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Grant aims to streamline GM crop technology into Africa

Ecologist

1st March, 2009

A charity has given millions to a biotechnology organisation in an aim to advance the use of biotechnology on crops in developing countries.

The Bill and Melinda Gates Foundation – the charitable organisation funded to the tune of $35 billion from its founder’s software fortune – has given $5.4 million to a biotechnology organisation, funded by Monsanto, to lobby African governments and smooth the entry of GM crops to the continent.

The Danforth Plant Center in St Louis, Missouri, plans to use the money to fund its ‘Grand Challenge 9’ programme, which aims to genetically modify staple crops such as cassava to boost their nutrient content. A key part of the Center’s work, known as ‘Regulatory Approval Strategies’, is to ensure that the path to fi eld-testing GM crops in developing countries is made as easy as possible.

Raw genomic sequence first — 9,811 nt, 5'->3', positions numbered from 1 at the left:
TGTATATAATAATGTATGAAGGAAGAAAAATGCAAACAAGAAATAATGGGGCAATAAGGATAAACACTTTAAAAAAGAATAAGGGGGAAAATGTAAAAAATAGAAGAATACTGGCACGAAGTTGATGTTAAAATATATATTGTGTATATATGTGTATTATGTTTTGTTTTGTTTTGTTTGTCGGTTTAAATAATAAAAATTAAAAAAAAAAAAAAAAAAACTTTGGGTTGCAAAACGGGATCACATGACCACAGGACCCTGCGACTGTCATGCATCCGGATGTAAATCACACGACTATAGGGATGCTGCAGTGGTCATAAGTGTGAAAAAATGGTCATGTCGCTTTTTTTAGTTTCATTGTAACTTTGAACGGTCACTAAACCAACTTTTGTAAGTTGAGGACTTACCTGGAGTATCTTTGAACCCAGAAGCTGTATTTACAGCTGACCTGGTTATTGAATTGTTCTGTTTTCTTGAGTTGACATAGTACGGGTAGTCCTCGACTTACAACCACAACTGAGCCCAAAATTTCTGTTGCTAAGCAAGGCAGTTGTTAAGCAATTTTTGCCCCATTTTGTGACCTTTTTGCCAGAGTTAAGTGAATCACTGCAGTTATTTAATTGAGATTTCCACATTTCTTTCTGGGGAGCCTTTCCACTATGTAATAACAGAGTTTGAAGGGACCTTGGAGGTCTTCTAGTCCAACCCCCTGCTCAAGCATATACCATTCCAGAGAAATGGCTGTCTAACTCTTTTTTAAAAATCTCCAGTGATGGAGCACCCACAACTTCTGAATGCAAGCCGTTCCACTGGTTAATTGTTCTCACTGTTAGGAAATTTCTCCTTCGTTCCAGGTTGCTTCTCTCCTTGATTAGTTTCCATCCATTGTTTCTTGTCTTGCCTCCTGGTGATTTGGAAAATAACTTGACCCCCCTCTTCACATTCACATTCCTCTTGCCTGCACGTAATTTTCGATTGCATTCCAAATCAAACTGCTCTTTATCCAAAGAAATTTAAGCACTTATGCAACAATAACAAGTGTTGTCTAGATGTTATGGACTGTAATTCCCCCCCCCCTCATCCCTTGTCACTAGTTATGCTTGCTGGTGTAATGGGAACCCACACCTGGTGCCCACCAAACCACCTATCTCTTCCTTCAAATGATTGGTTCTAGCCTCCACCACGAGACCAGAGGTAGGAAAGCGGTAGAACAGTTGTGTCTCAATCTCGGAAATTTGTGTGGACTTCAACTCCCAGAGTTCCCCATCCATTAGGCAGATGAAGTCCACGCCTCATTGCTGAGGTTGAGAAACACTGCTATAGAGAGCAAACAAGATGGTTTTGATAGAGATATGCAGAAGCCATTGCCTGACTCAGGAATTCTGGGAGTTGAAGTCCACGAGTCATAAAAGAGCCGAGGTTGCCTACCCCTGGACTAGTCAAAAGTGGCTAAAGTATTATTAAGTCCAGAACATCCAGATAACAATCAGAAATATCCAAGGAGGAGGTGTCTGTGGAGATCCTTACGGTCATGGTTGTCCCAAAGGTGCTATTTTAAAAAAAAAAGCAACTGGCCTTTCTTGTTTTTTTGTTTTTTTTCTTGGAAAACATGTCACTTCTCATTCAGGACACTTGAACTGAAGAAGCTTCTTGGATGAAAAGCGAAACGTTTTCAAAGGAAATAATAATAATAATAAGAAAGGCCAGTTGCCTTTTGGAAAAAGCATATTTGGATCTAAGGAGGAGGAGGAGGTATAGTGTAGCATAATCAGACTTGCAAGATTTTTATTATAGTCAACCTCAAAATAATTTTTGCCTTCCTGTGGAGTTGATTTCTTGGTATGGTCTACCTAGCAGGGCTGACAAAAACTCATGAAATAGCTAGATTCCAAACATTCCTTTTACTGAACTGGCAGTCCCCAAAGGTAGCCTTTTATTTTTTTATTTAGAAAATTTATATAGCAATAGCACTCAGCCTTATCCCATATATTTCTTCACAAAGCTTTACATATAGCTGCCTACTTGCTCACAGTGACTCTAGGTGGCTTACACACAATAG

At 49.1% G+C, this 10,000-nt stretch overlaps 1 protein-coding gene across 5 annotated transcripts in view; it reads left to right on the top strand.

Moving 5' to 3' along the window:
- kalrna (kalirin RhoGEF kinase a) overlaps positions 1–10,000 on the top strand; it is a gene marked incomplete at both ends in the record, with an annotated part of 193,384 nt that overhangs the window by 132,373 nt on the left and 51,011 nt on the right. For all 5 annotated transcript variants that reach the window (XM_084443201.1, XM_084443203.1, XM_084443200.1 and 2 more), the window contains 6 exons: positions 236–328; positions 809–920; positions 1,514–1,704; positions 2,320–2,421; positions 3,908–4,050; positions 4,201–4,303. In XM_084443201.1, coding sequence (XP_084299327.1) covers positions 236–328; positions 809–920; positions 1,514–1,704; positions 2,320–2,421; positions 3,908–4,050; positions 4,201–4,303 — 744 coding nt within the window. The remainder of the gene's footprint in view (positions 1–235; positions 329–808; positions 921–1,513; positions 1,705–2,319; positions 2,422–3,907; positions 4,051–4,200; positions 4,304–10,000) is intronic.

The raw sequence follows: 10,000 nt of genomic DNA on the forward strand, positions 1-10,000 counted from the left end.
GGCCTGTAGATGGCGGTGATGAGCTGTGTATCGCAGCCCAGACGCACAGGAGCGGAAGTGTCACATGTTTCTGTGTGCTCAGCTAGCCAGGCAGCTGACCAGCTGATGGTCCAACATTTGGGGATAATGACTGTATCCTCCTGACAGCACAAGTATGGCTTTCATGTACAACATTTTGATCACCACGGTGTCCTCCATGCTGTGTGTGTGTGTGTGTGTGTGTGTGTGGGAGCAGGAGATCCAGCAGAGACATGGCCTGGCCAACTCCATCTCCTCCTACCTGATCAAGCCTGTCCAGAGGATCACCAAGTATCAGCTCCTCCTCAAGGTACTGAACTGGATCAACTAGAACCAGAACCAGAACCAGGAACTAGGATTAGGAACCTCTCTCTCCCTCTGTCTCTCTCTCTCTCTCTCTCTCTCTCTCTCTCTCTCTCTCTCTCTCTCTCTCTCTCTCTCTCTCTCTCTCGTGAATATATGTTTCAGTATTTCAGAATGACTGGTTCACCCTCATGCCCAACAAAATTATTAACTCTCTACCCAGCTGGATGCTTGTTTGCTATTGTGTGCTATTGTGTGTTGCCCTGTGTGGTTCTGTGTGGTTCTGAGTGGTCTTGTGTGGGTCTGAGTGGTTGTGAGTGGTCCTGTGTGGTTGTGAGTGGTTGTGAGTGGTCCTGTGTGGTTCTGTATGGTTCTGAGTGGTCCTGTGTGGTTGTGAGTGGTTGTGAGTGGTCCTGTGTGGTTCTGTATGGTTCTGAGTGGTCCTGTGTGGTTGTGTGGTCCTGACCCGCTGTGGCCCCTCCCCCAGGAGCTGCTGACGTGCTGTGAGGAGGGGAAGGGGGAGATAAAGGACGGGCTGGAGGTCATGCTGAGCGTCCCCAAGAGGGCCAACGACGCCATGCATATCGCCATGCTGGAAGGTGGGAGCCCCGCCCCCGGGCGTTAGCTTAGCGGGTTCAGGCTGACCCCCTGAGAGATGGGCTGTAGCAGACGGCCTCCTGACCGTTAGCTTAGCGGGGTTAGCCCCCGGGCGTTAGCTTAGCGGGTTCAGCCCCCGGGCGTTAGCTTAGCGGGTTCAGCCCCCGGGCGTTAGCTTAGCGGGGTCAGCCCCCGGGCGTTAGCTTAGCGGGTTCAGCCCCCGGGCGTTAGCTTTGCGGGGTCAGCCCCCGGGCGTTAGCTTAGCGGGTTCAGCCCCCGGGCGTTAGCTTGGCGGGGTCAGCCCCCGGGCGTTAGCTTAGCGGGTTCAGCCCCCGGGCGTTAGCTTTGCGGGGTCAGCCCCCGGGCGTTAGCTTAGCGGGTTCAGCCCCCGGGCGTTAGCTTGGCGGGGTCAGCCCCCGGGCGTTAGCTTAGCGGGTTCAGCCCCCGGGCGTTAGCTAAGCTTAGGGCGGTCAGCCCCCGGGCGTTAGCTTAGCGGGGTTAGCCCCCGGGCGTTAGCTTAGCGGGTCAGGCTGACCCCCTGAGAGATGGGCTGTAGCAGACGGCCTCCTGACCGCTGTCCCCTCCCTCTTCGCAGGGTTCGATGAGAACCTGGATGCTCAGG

‘An important task of the Regulatory Approval Strategies component is to provide developing countries with the necessary resources to create and streamline regulatory systems,’ reads a description on the Center’s website. A key aim is to create ‘an enabling regulatory environment that advances the safe use of new biotechnologies in agriculture’.

Speaking on receipt of the Gates Foundation grant, Dr Paul Anderson, executive director of international programmes at the Danforth Center, said:
‘Success with this new initiative will provide a blueprint for other institutions and companies seeking to introduce nutritionally enhanced crops in the countries that will most benefit from approving and growing them.’

 

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